An Oddball Gift.

When you don’t know what to get for someone, give something totally unexpected. Sure, it may fail, but at least you’ll earn the surprise factor and create a conversation starter. You are so hard to buy for, Bob. At best, your outside-the-box thinking could transform you into Bob’s favorite gifter. You may luck out and give him exactly what he’s always wanted.

What made me think of an oddball gift is that I gave myself one recently—a graphic novel. I read all the time but never comics or graphic novels. I wanted something different while still fitting into the mystery genre I enjoy. So, I asked the store clerk to recommend a modern, realistic story with mystery and speculative elements. Quick to help, he gave me several great choices, and it’s been a fun departure from my long, pictureless novels.

Graphic Novels

An avid reader might enjoy such a departure—something similar to his or her usual likes but different. Like niche board games...

Board Games

A paint-by-numbers kit for someone who likes art but doesn’t think she’s any good (like me) or a jigsaw puzzle for someone who likes to do crosswords, for example. A joke book for someone who rarely cracks a smile. Local art offers a one-of-a-kind gift at reasonable prices—try an area market or festival for hundreds of options.

When I taught high school English, my students gave me paperback romance novels because they said I needed a break from the classics—a funny gift I still treasure many years later. My brother gave me artwork that reminded him of my first novel as a congratulatory gift, which still hangs over my desk. The Murder, She Wrote board game given to me by my son still makes me chuckle—I’m a fan of the show. These oddball gifts have earned epic status in my world.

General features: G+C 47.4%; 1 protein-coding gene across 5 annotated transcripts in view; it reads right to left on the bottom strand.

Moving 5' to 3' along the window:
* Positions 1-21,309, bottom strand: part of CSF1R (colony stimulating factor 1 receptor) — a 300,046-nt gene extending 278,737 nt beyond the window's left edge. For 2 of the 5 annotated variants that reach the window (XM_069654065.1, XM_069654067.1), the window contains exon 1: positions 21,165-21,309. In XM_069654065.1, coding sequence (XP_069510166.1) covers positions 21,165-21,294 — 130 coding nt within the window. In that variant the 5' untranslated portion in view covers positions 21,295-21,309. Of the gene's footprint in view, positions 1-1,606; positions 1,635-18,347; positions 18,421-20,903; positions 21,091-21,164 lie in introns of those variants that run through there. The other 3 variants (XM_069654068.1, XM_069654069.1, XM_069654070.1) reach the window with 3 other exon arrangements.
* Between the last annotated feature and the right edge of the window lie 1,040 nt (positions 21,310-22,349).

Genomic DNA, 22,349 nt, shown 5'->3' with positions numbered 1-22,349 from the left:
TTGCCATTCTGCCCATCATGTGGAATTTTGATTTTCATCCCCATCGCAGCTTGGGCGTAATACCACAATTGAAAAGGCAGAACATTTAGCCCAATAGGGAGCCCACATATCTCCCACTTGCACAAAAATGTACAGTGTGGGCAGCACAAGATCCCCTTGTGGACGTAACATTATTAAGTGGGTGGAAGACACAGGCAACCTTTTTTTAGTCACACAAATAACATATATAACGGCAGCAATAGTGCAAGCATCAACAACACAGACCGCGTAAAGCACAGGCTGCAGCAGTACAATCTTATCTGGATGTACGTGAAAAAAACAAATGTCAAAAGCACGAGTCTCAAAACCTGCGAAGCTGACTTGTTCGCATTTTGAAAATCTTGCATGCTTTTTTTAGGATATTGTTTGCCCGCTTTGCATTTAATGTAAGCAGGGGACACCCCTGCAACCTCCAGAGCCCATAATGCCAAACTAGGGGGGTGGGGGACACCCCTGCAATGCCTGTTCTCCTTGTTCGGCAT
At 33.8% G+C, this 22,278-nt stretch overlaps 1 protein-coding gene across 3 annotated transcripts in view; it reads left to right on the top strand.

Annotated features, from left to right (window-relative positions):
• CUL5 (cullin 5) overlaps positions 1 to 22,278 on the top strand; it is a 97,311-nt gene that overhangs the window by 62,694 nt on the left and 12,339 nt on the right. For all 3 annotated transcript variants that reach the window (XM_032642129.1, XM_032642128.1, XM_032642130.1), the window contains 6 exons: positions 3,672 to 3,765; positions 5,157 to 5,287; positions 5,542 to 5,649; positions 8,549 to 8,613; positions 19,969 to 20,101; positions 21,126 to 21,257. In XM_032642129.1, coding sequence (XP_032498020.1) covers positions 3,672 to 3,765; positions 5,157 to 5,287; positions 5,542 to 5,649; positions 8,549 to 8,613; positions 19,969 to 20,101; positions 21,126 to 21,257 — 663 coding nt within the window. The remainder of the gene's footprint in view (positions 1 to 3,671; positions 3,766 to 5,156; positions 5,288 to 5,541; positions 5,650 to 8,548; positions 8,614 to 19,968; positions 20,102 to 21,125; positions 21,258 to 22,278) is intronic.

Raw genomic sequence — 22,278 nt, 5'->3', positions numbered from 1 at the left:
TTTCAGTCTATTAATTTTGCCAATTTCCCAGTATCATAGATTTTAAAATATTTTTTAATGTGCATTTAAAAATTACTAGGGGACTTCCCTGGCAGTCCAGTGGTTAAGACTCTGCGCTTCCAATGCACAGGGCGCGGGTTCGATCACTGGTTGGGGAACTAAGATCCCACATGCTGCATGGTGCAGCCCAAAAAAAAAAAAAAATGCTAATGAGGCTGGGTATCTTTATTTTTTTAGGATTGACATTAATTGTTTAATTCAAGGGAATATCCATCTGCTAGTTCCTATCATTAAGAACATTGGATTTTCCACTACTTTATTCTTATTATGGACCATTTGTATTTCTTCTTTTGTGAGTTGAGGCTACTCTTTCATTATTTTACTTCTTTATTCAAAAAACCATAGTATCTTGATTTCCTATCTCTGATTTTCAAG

Evoke childhood nostalgia.

If I do a google search of popular toys and games of the eighties (when I was a kid), I’m reminded of Rubik’s Cubes and Care Bears, which make fun, nostalgic gifts. My husband still loves G.I.Joe and Transformers. My millennial son still treasures Nickelodeon characters and anything Star Wars.


What might create a warm and fuzzy moment for your gift recipient? A quick search of their birth decade should give you some ideas, and gifts like these are easy to find at your local antique store or consignment shop. And the gift doesn’t have to be toys. Anything that evokes an ah, I remember these moment makes a good gift.

Go Interactive.

If you don’t know what to give someone, try offering something to do at home. Elaborate jigsaw puzzles (especially of scenes that might mean something to him), adult Legos, adult coloring books, paint-by-number kits, and at-home escape rooms are a few worthy ideas. Activities like these promote well-being and reduce stress, so it’s a gift that gives more than a way to fill the time.

Guided journals like Wreck this Journal or List Your Self are ways for people to engage and reflect. Even plain journals make great gifts (especially for the writers in your life).

Give a “better” Gift Certificate.